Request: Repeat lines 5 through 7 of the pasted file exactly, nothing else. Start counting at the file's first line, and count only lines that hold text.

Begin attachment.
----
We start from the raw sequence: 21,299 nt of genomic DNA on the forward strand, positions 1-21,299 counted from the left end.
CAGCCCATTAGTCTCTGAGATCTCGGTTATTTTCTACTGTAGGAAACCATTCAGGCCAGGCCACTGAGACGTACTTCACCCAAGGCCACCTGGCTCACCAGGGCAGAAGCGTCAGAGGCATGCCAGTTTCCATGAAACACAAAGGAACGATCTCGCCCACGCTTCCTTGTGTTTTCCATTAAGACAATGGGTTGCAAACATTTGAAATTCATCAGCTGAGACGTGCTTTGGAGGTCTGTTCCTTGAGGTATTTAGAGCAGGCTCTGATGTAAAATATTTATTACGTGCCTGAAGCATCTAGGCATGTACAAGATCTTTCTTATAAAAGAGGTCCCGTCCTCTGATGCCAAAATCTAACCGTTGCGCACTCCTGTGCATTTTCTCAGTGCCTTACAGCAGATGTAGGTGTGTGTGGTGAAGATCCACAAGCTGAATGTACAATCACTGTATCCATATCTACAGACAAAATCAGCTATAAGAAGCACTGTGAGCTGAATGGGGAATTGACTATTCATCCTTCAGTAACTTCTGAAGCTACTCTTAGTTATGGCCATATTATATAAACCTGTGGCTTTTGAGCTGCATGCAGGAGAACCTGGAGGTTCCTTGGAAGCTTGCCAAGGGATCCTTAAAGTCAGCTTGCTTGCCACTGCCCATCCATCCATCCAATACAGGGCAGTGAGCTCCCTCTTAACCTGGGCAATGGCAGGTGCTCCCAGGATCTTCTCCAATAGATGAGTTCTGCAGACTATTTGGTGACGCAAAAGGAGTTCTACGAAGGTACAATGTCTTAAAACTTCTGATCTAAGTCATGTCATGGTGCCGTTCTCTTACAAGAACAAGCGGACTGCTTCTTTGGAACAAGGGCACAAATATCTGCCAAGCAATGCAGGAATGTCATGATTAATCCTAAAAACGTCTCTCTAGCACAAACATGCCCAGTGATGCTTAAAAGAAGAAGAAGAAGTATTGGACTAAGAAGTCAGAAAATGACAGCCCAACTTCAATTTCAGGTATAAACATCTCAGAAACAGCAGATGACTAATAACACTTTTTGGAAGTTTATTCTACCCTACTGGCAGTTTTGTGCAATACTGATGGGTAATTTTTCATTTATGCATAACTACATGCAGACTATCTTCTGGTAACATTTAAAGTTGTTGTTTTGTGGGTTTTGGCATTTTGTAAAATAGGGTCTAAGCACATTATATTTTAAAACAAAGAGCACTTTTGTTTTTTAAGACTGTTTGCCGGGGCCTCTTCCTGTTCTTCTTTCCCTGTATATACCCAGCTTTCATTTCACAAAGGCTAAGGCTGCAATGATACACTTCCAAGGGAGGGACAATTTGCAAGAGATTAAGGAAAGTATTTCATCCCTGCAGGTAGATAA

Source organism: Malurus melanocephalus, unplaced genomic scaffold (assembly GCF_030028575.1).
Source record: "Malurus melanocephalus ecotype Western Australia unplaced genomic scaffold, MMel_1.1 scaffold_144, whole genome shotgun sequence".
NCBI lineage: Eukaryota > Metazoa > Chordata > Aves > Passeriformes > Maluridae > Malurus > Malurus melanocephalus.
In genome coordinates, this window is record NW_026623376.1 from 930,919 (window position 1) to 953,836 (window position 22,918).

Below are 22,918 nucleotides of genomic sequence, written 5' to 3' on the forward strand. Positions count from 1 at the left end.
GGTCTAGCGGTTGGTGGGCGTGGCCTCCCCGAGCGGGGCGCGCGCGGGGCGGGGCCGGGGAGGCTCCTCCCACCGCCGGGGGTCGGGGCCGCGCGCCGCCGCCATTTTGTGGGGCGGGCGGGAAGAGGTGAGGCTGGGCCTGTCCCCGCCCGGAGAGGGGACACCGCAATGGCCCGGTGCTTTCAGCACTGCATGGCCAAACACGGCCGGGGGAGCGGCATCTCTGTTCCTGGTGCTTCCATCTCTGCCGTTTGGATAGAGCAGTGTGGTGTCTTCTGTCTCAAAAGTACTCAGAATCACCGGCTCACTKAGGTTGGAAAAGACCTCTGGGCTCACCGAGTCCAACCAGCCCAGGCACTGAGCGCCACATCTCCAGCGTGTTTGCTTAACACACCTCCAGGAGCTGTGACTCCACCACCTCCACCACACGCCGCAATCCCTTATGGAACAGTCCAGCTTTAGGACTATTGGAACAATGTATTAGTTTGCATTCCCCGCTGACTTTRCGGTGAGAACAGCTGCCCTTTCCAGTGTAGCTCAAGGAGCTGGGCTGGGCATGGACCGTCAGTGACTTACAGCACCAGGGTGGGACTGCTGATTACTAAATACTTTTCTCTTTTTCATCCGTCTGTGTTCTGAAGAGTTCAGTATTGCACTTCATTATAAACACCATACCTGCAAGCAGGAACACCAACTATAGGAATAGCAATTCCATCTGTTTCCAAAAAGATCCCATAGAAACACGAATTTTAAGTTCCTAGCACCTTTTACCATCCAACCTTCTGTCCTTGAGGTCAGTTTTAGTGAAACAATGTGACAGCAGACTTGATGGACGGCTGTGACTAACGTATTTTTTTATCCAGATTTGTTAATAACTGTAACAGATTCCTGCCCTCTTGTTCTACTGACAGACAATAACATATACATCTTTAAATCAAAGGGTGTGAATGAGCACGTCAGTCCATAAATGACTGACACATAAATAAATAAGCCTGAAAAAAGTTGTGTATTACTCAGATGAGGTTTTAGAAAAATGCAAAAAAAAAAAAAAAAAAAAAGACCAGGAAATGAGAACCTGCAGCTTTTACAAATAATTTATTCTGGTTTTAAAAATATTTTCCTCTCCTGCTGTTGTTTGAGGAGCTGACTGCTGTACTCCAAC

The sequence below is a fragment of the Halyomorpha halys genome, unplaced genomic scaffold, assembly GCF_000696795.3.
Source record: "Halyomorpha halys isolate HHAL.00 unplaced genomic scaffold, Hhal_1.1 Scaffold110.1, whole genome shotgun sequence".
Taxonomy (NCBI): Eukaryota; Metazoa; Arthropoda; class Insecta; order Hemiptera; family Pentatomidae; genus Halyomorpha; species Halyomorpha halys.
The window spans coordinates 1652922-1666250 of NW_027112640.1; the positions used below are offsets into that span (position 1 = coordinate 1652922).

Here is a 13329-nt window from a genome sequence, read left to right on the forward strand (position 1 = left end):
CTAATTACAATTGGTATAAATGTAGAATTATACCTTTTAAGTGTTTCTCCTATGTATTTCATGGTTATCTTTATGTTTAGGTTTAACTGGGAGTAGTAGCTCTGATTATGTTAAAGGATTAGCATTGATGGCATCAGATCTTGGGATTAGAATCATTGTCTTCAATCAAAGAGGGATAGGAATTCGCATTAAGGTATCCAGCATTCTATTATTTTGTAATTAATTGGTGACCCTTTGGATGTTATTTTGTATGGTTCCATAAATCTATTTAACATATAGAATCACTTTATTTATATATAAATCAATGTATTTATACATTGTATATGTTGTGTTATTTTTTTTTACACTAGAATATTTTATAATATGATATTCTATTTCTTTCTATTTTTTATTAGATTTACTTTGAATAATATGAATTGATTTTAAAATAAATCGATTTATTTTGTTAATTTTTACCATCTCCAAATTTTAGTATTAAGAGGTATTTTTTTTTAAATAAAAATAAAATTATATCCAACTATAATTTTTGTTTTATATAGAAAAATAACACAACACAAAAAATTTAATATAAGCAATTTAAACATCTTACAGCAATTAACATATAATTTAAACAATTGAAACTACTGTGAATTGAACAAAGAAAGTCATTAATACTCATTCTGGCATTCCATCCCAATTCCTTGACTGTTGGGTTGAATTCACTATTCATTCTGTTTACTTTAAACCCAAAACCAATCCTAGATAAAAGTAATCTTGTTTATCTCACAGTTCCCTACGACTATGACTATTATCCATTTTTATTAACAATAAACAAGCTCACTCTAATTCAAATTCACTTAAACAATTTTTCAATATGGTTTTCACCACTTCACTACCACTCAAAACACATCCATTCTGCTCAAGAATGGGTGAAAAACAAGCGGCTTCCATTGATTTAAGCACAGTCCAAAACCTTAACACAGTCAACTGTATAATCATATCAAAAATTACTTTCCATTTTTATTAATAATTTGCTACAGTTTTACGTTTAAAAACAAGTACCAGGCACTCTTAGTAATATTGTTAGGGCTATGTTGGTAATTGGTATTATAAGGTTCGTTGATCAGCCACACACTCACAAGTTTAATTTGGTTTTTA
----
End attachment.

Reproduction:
NCBI lineage: Eukaryota > Metazoa > Chordata > Aves > Passeriformes > Maluridae > Malurus > Malurus melanocephalus.
In genome coordinates, this window is record NW_026623376.1 from 930,919 (window position 1) to 953,836 (window position 22,918).

Below are 22,918 nucleotides of genomic sequence, written 5' to 3' on the forward strand. Positions count from 1 at the left end.